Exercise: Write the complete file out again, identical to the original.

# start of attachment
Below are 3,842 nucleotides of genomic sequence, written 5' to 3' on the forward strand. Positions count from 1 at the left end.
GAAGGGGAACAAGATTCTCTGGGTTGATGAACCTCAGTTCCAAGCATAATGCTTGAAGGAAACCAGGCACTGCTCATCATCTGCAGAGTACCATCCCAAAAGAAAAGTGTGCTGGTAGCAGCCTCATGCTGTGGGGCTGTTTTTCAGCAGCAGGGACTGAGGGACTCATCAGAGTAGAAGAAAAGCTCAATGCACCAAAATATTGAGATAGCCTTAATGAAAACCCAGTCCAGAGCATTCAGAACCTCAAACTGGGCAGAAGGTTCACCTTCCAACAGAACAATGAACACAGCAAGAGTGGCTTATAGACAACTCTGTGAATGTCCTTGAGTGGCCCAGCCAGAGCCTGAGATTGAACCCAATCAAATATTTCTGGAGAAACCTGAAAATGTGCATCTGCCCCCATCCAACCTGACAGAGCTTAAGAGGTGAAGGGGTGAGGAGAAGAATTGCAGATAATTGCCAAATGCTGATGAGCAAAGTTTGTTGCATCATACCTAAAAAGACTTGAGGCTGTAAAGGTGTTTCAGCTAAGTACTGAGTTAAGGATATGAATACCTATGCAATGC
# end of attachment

Below are 3,842 nucleotides of genomic sequence, written 5' to 3' on the forward strand. Positions count from 1 at the left end.
GAAGGGGAACAAGATTCTCTGGGTTGATGAACCTCAGTTCCAAGCATAATGCTTGAAGGAAACCAGGCACTGCTCATCATCTGCAGAGTACCATCCCAAAAGAAAAGTGTGCTGGTAGCAGCCTCATGCTGTGGGGCTGTTTTTCAGCAGCAGGGACTGAGGGACTCATCAGAGTAGAAGAAAAGCTCAATGCACCAAAATATTGAGATAGCCTTAATGAAAACCCAGTCCAGAGCATTCAGAACCTCAAACTGGGCAGAAGGTTCACCTTCCAACAGAACAATGAACACAGCAAGAGTGGCTTATAGACAACTCTGTGAATGTCCTTGAGTGGCCCAGCCAGAGCCTGAGATTGAACCCAATCAAATATTTCTGGAGAAACCTGAAAATGTGCATCTGCCCCCATCCAACCTGACAGAGCTTAAGAGGTGAAGGGGTGAGGAGAAGAATTGCAGATAATTGCCAAATGCTGATGAGCAAAGTTTGTTGCATCATACCTAAAAAGACTTGAGGCTGTAAAGGTGTTTCAGCTAAGTACTGAGTTAAGGATATGAATACCTATGCAATGC